Skip to comments.A Snowflake’s Christmas Story
Posted on 12/11/2019 6:29:11 AM PST by Kaslin
In the 36-years since Bob Clarks A Christmas Story first appeared on the big screen, the movie has become as much a part of the Christmas season as Santa himself. More than just a charming holiday movie, A Christmas Story captures a time in America where kids could be kids; free to roam, daydream, tussle, and yes, even nearly lose an eye, without them (or their parents) being thrown into handcuffs or hauled in front of a family court magistrate. But no longer.
Todays child-rearing environment, dominated by a combination of helicopter parents and overzealous nanny staters, allows no such freedom or independence for kids. From the earliest ages, todays children are thrust into government-run schools where theyre put through horrific school shooting drills. They are told global warming will render the planet unhabitable by the time they reach adulthood. And, as for burning off this nervous energy? Not a chance. Recess, if not already eliminated, has dwindled in many school districts to just 15 minutes of rigidly structured time, with traditional games like tag and dodgeball banned for being too mean.
Of course, todays snowflake culture does not get any easier for kids outside the school walls. Killjoy government officials have literally made trick-or-treating a crime for kids over a certain age, and similarly have outlawed throwing snowballs. Even make believe is potentially a criminal act in public. Recently, one Minnesota child was arrested and charged with disorderly conduct for his fantasy adventures in a park, when busybody citizens caused a stir online with irrational panic about a masked predator. The adult idiocy prompted police to investigate; and instead of dismissing the charges as a patently absurd reaction of adults to the imagination of a shy child, the judge gave him 10 hours of chores.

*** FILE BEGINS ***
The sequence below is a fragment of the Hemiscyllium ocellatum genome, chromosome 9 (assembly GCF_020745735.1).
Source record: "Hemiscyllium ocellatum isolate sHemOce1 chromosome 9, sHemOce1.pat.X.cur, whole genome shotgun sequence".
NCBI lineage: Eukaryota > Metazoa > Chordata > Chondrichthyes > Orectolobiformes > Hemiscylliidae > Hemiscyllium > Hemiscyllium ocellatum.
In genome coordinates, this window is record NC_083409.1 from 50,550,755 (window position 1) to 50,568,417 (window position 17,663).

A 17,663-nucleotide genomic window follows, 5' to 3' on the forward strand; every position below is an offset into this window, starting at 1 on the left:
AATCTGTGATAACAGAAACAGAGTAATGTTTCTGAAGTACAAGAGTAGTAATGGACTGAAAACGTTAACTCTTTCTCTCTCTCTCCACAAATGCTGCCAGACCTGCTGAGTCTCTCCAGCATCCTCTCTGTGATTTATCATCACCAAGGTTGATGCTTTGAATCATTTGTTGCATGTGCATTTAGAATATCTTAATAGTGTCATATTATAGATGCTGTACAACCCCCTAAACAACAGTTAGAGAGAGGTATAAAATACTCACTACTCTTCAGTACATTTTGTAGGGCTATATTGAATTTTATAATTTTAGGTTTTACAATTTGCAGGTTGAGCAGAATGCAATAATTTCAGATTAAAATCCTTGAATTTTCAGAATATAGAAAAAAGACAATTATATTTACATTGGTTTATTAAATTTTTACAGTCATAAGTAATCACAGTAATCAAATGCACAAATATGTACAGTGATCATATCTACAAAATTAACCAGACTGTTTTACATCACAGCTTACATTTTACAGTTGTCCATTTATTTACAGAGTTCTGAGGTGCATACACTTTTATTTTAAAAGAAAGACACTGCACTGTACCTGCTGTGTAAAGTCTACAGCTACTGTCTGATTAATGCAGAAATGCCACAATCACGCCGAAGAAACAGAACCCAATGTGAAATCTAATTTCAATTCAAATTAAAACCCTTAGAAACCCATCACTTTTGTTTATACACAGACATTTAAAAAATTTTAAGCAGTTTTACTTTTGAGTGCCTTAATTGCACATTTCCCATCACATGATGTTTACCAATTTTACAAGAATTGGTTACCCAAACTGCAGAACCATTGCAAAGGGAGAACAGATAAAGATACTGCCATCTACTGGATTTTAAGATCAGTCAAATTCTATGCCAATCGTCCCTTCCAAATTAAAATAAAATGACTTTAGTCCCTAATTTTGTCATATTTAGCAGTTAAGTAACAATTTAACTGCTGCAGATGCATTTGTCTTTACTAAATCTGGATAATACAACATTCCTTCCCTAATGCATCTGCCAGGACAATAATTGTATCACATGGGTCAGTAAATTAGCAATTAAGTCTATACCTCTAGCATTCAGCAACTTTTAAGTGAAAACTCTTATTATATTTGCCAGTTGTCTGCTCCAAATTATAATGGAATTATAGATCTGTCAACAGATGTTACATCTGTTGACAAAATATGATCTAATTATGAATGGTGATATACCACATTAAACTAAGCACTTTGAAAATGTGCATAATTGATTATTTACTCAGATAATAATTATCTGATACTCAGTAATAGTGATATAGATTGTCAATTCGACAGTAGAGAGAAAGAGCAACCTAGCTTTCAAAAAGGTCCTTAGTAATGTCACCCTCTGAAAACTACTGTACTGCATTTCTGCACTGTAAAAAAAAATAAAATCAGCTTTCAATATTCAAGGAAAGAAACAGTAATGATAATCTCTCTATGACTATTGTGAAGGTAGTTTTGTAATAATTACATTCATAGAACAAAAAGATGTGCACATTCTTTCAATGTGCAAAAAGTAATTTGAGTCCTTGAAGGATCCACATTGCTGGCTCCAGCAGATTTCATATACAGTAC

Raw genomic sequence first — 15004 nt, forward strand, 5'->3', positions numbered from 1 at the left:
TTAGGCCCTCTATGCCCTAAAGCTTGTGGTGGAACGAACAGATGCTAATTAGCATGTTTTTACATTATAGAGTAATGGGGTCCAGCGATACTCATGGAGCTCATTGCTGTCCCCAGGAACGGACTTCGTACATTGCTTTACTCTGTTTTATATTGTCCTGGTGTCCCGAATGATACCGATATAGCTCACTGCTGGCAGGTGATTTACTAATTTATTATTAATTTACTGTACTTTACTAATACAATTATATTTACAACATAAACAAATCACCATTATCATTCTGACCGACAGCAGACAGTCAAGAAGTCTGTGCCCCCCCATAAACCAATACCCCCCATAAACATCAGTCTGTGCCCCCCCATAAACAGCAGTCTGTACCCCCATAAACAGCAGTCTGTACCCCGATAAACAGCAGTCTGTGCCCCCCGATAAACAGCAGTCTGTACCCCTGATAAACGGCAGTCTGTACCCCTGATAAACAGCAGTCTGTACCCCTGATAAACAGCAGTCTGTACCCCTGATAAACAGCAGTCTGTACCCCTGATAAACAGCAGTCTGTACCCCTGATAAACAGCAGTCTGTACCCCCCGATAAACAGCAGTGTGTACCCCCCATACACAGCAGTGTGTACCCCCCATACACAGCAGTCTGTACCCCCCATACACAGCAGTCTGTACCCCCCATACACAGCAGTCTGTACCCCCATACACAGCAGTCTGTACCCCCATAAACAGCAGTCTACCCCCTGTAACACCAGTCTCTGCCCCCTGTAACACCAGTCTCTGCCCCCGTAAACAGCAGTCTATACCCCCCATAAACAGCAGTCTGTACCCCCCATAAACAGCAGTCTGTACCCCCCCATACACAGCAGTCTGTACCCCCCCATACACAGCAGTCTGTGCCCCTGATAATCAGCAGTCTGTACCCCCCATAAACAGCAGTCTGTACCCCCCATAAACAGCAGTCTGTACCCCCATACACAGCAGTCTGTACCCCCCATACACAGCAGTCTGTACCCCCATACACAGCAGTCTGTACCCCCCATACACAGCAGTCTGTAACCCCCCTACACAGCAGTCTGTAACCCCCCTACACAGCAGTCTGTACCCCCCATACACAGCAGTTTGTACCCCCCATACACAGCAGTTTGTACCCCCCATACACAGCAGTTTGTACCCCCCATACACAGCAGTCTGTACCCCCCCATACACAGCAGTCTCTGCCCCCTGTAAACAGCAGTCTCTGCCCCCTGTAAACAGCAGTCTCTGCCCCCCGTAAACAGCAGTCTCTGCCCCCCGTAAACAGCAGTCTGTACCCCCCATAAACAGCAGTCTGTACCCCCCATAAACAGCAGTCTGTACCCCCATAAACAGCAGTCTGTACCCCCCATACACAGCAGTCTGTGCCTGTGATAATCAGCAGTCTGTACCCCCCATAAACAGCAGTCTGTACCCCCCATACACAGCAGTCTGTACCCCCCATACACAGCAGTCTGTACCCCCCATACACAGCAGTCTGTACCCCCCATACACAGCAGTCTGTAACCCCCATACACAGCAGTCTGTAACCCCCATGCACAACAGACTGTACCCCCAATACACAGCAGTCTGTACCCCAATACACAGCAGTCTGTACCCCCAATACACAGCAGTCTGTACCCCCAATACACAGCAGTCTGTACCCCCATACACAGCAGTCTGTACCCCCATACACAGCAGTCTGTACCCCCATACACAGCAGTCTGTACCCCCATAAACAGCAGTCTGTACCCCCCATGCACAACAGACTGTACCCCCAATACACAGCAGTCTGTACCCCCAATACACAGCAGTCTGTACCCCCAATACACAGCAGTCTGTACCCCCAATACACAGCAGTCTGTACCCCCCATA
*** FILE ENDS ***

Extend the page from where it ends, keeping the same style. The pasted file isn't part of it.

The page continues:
One must ask to what end this snowflake culture serves? Who are they protecting when playing in the woods results in an expensive and traumatizing legal mishap, or a snowball fight among friends can land kids in jail? The helicopter parents and nanny staters obsession with a one-size-fits-all prototype for how all children should act, is breaking children in order to fit them into this mold, and punishing them with adult-size penalties when they rebel.
Children today are suspended from school for making finger guns on the playground. In this environment, little Ralphie Parkers boyhood fascination with the Red Ryder air rifle would not only have him expelled, but also pumped full of Adderall and enrolled in mandated counseling to work out his violent, toxic masculinity.
There is some small relief in seeing that some adults are raising the alarm about the extreme emotional trauma caused by this asinine behavior; questioning the long-term harm of mass shooting drills or telling kids the world is going to end if they dont skip school to protest Republicans. But what about the rest of the rules, regulations, and processes designed to inhibit the natural behaviors of adolescence? Do these people really think there wont be long-term consequences to this artificial, and largely politically motivated behavior manipulation? Or is that precisely their goal?
Confounding in stupidity as these examples may be, it is frightening to think they represent only those events actually making the news; meaning, they barely scratch the surface of a much broader and deeper social trend. And, while some of us may guffaw at the failures of parents, police and government officials in the anecdotal stories at hand, connecting the dots among them creates a disturbing picture of an American society losing its quintessential grit in favor of some warped utopia of adolescence in America. Aldous Huxleys dystopian novel Brave New World seems to have arrived at last, 87 years after its publication.
Is it any wonder millennial adults today are utterly incapable of surviving in a workplace that does not offer them constant validation and safe spaces? In freeing them of any supposed emotional or physical danger during early adulthood and adolescence, they fail to develop natural defenses to challenges and unpleasantness that life presents to all of us. They are destined to go through life like Ralphies little brother, Randy; bundled from head to toe, and barely able to move with the layers of protection wrapped around them.